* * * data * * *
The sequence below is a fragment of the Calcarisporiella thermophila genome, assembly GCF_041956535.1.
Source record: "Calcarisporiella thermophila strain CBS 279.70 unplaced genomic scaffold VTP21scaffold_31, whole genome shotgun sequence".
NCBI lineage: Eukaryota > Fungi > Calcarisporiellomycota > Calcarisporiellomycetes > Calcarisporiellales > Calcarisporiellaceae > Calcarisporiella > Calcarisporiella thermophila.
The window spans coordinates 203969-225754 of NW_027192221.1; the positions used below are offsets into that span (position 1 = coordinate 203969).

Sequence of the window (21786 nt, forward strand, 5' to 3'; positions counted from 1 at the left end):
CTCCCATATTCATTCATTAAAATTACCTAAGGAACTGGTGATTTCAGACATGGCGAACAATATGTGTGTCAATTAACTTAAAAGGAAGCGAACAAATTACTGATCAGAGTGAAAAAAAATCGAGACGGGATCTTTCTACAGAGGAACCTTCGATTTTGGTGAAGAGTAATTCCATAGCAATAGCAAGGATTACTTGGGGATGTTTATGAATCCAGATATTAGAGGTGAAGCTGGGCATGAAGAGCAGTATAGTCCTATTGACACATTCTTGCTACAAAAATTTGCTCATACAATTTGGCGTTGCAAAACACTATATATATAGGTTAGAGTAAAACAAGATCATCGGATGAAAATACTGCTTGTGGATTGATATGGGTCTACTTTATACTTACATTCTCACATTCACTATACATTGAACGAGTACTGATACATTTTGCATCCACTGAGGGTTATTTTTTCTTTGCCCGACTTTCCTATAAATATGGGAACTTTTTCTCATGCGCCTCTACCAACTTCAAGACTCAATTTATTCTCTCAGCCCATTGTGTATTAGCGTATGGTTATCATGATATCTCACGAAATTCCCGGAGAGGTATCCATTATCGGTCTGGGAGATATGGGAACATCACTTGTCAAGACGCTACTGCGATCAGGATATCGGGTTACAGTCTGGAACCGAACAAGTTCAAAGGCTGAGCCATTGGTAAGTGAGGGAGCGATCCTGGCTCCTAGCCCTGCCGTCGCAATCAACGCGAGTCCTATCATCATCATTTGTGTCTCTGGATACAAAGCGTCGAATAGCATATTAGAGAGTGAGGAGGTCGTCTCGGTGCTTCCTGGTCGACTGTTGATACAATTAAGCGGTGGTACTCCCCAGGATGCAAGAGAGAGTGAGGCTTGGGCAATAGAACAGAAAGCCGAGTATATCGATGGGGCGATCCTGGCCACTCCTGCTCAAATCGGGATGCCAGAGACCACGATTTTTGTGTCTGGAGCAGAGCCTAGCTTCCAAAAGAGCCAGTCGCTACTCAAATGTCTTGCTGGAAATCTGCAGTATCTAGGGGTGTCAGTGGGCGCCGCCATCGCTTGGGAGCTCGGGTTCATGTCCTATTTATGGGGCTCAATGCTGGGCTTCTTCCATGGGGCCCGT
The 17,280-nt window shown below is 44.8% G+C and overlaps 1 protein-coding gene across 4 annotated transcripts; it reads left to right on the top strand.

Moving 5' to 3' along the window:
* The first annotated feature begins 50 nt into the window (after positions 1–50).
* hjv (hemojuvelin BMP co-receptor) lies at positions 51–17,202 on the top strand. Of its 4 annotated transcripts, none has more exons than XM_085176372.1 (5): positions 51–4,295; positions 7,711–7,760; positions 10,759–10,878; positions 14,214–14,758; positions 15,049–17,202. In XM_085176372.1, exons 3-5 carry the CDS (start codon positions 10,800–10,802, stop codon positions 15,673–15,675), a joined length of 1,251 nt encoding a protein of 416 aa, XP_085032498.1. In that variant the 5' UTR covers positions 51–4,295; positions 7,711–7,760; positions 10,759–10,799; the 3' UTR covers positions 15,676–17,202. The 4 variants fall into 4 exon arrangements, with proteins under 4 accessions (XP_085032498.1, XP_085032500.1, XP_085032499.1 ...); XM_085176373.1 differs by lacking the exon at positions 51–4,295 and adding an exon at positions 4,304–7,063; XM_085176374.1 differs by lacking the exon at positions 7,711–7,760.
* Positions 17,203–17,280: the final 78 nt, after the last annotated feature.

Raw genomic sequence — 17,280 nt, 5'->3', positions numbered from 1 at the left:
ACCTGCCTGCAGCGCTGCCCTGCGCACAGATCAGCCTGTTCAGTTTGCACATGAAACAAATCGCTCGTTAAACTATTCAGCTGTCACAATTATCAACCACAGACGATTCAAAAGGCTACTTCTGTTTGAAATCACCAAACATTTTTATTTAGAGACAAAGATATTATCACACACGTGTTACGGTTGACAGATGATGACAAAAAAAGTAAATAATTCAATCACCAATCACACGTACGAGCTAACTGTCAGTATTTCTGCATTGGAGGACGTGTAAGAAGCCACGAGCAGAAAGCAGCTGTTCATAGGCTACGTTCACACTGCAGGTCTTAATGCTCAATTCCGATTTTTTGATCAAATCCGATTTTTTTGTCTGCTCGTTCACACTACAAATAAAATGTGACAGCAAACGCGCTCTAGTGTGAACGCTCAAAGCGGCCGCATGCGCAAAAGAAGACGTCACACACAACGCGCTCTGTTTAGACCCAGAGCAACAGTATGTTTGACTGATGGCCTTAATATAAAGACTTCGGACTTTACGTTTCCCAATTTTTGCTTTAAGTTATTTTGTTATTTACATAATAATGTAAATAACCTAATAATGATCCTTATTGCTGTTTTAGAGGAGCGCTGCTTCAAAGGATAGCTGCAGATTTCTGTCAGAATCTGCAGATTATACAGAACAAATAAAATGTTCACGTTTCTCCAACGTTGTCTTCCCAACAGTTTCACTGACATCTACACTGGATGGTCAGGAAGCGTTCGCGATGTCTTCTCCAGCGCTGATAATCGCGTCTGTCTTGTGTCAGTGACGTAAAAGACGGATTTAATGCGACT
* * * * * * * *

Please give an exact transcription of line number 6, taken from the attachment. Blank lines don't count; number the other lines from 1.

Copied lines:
CTCCCATATTCATTCATTAAAATTACCTAAGGAACTGGTGATTTCAGACATGGCGAACAATATGTGTGTCAATTAACTTAAAAGGAAGCGAACAAATTACTGATCAGAGTGAAAAAAAATCGAGACGGGATCTTTCTACAGAGGAACCTTCGATTTTGGTGAAGAGTAATTCCATAGCAATAGCAAGGATTACTTGGGGATGTTTATGAATCCAGATATTAGAGGTGAAGCTGGGCATGAAGAGCAGTATAGTCCTATTGACACATTCTTGCTACAAAAATTTGCTCATACAATTTGGCGTTGCAAAACACTATATATATAGGTTAGAGTAAAACAAGATCATCGGATGAAAATACTGCTTGTGGATTGATATGGGTCTACTTTATACTTACATTCTCACATTCACTATACATTGAACGAGTACTGATACATTTTGCATCCACTGAGGGTTATTTTTTCTTTGCCCGACTTTCCTATAAATATGGGAACTTTTTCTCATGCGCCTCTACCAACTTCAAGACTCAATTTATTCTCTCAGCCCATTGTGTATTAGCGTATGGTTATCATGATATCTCACGAAATTCCCGGAGAGGTATCCATTATCGGTCTGGGAGATATGGGAACATCACTTGTCAAGACGCTACTGCGATCAGGATATCGGGTTACAGTCTGGAACCGAACAAGTTCAAAGGCTGAGCCATTGGTAAGTGAGGGAGCGATCCTGGCTCCTAGCCCTGCCGTCGCAATCAACGCGAGTCCTATCATCATCATTTGTGTCTCTGGATACAAAGCGTCGAATAGCATATTAGAGAGTGAGGAGGTCGTCTCGGTGCTTCCTGGTCGACTGTTGATACAATTAAGCGGTGGTACTCCCCAGGATGCAAGAGAGAGTGAGGCTTGGGCAATAGAACAGAAAGCCGAGTATATCGATGGGGCGATCCTGGCCACTCCTGCTCAAATCGGGATGCCAGAGACCACGATTTTTGTGTCTGGAGCAGAGCCTAGCTTCCAAAAGAGCCAGTCGCTACTCAAATGTCTTGCTGGAAATCTGCAGTATCTAGGGGTGTCAGTGGGCGCCGCCATCGCTTGGGAGCTCGGGTTCATGTCCTATTTATGGGGCTCAATGCTGGGCTTCTTCCATGGGGCCCGT